Protective measures can be built into the DevOps process from the very beginning as you’ve already seen right here on my blog; so as long as it is a part of the process, and we have multiple controls (or guard rails) that allow us to operate safely and quickly without fearing that same speed will cause us to release any sensitive information, allowing us to focus on one thing, value.
As you’ve seen above, it all comes down to time and money but there are many ways to save andspeed up within a DevOps process by means of a good, solid database provisioning process. Whilst none of these reasons comes with a fixed ROI (unless you have ALL of your pre-prod database storage costs to hand) they contribute to something far better than that:
The ease of delivering value.
In a world where we can be concerned about everything, and where it’s hard to keep up with emerging technologies – it makes sense to start pruning away blockers to the process, the problems that are stopping us from delivering value faster – THAT is the theme and point of this blog post; our end users. We’re already delivering excellent value to them, we trust our developers and teams, but what’s stopping them from moving faster with database changes? Adopting a good provisioning process will mean you start to notice all of the above become true of your database development lifecycle.
“[My] kids haven’t responded to my GDPR requests so I don’t think I’m legally allowed to tell them when dinner’s on the table.” – @mrdaveturner
Ah masking. You would have thought I’d be sick of it by now, no? No, fortunately now, more so than ever, I find myself answering question after question and tackling use-case after use-case. So when I was asked this week:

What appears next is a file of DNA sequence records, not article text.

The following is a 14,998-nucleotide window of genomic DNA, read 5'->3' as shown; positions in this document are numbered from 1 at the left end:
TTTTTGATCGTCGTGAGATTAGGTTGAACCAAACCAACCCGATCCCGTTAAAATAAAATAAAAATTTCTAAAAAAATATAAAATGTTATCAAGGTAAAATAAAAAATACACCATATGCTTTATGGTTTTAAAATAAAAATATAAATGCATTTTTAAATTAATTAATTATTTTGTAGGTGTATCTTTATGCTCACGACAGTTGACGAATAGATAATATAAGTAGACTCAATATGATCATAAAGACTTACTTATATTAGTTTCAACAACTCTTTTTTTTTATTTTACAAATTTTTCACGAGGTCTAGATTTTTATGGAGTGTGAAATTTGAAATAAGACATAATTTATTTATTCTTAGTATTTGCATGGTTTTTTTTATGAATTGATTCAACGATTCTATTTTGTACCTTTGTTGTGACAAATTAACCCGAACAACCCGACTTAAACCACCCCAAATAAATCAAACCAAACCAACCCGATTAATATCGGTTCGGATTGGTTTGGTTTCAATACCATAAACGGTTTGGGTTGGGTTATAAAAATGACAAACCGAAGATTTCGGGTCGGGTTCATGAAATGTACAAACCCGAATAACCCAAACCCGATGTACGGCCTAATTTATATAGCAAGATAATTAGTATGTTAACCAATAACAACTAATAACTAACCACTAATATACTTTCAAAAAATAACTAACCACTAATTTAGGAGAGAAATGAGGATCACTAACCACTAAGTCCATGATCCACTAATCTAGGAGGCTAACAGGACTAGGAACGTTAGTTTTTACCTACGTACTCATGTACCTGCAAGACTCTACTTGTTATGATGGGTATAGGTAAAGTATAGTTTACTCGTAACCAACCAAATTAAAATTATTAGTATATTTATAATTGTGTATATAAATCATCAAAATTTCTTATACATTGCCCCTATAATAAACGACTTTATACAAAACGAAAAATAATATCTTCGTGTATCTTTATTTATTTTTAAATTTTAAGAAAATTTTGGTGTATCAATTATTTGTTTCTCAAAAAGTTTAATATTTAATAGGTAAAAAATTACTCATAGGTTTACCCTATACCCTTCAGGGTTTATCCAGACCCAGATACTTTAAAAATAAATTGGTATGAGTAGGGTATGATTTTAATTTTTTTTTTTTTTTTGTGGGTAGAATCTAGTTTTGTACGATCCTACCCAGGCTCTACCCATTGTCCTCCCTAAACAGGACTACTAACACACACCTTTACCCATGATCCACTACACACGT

I thought to myself, well that sounds easy enough… and it was! I know what you’re thinking, c’mon Chris, surely there is more to it? But no, it’s actually pretty straight forward!
I pointed them at the PowerShell module and cmdlets for SQL Provision and the Azure DevOps plugin to automate all of their Provisioning and Masking process, thinking all the while “pffft, they could have made this harder!” and then…
#1Figure out where you want Data Masking to run in your process
This empty Azure deployment stage looks good enough for now! If you wanted to chain other processes either side of it, that’s cool too! Maybe you have your own provisioning process in place and you want to point Data Masker at it to sanitize it? Makes sense to me! For now I’m going to stick with a single agent job for simplicity.
#2 Figure out what is actually going to run Data Masker
Data Masker is a client install and as such will need to be installed on a *gasp*actual machine!
No but seriously, any server you have lying around, physical or VM will do the trick as long as it meets these requirements. Now this Server/VM will need to have an Azure DevOps agent on it already, which of course is the ideal candidate for being the “thing” that calls Data Masker – this could be the Staging/Non-Functional/Pre-Prod environment also of course, so you could copy down PROD and then immediately invoke masking.